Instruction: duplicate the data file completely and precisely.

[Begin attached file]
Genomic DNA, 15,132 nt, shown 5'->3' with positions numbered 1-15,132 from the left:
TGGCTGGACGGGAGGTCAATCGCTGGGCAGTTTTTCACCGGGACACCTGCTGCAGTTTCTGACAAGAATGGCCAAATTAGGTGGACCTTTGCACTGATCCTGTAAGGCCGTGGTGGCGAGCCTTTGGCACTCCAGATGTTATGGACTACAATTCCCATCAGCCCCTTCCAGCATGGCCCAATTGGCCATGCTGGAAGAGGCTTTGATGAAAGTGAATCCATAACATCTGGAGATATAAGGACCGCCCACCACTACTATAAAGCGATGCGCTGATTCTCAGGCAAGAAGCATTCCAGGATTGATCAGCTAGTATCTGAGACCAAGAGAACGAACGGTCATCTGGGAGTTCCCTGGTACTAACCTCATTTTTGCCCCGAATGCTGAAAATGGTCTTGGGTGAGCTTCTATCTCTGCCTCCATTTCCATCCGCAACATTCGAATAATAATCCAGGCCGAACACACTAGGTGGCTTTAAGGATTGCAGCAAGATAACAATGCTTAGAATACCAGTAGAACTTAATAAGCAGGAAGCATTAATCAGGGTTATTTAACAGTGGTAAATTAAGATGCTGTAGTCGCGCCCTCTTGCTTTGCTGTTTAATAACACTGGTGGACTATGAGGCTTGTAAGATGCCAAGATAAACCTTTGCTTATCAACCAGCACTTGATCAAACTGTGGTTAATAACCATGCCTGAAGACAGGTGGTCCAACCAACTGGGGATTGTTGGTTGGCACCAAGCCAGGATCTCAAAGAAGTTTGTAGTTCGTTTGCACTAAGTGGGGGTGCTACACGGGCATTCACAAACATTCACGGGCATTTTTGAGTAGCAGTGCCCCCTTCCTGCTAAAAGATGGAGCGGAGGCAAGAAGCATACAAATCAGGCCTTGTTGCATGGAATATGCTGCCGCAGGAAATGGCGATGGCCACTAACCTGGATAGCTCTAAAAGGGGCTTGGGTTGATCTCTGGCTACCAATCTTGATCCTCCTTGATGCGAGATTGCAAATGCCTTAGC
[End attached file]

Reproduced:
Genomic DNA, 15,132 nt, shown 5'->3' with positions numbered 1-15,132 from the left:
TGGCTGGACGGGAGGTCAATCGCTGGGCAGTTTTTCACCGGGACACCTGCTGCAGTTTCTGACAAGAATGGCCAAATTAGGTGGACCTTTGCACTGATCCTGTAAGGCCGTGGTGGCGAGCCTTTGGCACTCCAGATGTTATGGACTACAATTCCCATCAGCCCCTTCCAGCATGGCCCAATTGGCCATGCTGGAAGAGGCTTTGATGAAAGTGAATCCATAACATCTGGAGATATAAGGACCGCCCACCACTACTATAAAGCGATGCGCTGATTCTCAGGCAAGAAGCATTCCAGGATTGATCAGCTAGTATCTGAGACCAAGAGAACGAACGGTCATCTGGGAGTTCCCTGGTACTAACCTCATTTTTGCCCCGAATGCTGAAAATGGTCTTGGGTGAGCTTCTATCTCTGCCTCCATTTCCATCCGCAACATTCGAATAATAATCCAGGCCGAACACACTAGGTGGCTTTAAGGATTGCAGCAAGATAACAATGCTTAGAATACCAGTAGAACTTAATAAGCAGGAAGCATTAATCAGGGTTATTTAACAGTGGTAAATTAAGATGCTGTAGTCGCGCCCTCTTGCTTTGCTGTTTAATAACACTGGTGGACTATGAGGCTTGTAAGATGCCAAGATAAACCTTTGCTTATCAACCAGCACTTGATCAAACTGTGGTTAATAACCATGCCTGAAGACAGGTGGTCCAACCAACTGGGGATTGTTGGTTGGCACCAAGCCAGGATCTCAAAGAAGTTTGTAGTTCGTTTGCACTAAGTGGGGGTGCTACACGGGCATTCACAAACATTCACGGGCATTTTTGAGTAGCAGTGCCCCCTTCCTGCTAAAAGATGGAGCGGAGGCAAGAAGCATACAAATCAGGCCTTGTTGCATGGAATATGCTGCCGCAGGAAATGGCGATGGCCACTAACCTGGATAGCTCTAAAAGGGGCTTGGGTTGATCTCTGGCTACCAATCTTGATCCTCCTTGATGCGAGATTGCAAATGCCTTAGC